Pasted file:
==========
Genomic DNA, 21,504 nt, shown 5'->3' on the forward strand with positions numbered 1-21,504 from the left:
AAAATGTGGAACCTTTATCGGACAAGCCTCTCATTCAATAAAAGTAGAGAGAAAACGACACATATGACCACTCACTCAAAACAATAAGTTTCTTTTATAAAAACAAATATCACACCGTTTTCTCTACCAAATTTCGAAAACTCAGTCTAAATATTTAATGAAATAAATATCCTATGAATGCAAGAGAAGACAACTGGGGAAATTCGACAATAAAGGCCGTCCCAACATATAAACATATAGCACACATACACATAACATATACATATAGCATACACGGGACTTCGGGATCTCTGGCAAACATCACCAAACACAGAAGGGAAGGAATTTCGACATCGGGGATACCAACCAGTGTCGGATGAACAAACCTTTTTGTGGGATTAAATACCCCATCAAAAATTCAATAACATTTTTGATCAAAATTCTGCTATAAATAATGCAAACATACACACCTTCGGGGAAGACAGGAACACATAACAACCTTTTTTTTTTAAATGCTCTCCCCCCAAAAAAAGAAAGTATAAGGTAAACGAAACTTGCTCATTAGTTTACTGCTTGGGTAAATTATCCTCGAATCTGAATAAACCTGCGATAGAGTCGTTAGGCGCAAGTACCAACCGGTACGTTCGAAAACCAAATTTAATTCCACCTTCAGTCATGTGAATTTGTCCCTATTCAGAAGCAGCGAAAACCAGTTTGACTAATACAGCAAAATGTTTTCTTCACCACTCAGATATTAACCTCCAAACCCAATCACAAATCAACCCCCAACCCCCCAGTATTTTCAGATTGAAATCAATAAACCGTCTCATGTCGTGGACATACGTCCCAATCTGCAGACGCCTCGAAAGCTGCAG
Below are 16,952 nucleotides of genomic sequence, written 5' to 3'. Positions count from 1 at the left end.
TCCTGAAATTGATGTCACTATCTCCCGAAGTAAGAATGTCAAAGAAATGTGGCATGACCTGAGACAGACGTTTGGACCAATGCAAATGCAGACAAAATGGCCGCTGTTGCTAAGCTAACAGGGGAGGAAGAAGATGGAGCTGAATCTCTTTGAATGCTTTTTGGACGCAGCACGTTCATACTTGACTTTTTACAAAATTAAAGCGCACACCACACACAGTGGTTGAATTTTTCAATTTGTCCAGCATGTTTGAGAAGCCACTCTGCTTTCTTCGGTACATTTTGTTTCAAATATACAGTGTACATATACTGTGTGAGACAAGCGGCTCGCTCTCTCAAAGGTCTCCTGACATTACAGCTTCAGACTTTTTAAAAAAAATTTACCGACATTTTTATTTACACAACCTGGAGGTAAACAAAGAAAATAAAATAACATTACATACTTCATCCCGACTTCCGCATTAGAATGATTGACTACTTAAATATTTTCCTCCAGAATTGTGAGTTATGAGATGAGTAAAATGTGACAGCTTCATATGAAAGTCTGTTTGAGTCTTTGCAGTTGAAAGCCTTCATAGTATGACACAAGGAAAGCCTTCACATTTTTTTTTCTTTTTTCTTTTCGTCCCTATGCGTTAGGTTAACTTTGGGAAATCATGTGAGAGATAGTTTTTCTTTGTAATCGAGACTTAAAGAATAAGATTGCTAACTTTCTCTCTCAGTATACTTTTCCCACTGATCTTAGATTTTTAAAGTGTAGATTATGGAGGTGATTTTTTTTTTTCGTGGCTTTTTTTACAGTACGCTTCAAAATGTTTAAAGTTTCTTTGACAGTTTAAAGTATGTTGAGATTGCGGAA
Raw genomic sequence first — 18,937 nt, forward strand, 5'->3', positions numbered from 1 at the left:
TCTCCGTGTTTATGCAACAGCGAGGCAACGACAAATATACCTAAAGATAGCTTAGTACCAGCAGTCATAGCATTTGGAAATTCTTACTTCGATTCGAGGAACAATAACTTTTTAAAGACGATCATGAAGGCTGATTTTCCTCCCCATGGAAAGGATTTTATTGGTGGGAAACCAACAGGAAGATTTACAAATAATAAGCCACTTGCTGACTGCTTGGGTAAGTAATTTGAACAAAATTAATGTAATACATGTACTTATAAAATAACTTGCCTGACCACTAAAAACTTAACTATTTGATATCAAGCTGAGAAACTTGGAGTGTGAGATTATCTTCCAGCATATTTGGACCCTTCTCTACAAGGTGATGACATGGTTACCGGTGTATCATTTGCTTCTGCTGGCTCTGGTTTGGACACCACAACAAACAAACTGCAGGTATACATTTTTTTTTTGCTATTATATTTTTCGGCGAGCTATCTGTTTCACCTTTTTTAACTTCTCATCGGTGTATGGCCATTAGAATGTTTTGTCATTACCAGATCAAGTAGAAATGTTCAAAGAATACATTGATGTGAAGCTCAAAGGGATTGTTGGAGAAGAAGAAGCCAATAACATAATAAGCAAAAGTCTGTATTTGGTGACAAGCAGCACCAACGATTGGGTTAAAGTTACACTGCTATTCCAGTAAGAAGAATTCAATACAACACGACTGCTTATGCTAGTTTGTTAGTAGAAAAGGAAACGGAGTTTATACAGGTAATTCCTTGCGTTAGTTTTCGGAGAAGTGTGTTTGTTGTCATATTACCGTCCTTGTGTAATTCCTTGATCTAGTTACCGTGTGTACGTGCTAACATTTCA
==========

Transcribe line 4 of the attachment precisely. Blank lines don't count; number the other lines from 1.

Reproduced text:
TCCTGAAATTGATGTCACTATCTCCCGAAGTAAGAATGTCAAAGAAATGTGGCATGACCTGAGACAGACGTTTGGACCAATGCAAATGCAGACAAAATGGCCGCTGTTGCTAAGCTAACAGGGGAGGAAGAAGATGGAGCTGAATCTCTTTGAATGCTTTTTGGACGCAGCACGTTCATACTTGACTTTTTACAAAATTAAAGCGCACACCACACACAGTGGTTGAATTTTTCAATTTGTCCAGCATGTTTGAGAAGCCACTCTGCTTTCTTCGGTACATTTTGTTTCAAATATACAGTGTACATATACTGTGTGAGACAAGCGGCTCGCTCTCTCAAAGGTCTCCTGACATTACAGCTTCAGACTTTTTAAAAAAAATTTACCGACATTTTTATTTACACAACCTGGAGGTAAACAAAGAAAATAAAATAACATTACATACTTCATCCCGACTTCCGCATTAGAATGATTGACTACTTAAATATTTTCCTCCAGAATTGTGAGTTATGAGATGAGTAAAATGTGACAGCTTCATATGAAAGTCTGTTTGAGTCTTTGCAGTTGAAAGCCTTCATAGTATGACACAAGGAAAGCCTTCACATTTTTTTTTCTTTTTTCTTTTCGTCCCTATGCGTTAGGTTAACTTTGGGAAATCATGTGAGAGATAGTTTTTCTTTGTAATCGAGACTTAAAGAATAAGATTGCTAACTTTCTCTCTCAGTATACTTTTCCCACTGATCTTAGATTTTTAAAGTGTAGATTATGGAGGTGATTTTTTTTTTTCGTGGCTTTTTTTACAGTACGCTTCAAAATGTTTAAAGTTTCTTTGACAGTTTAAAGTATGTTGAGATTGCGGAA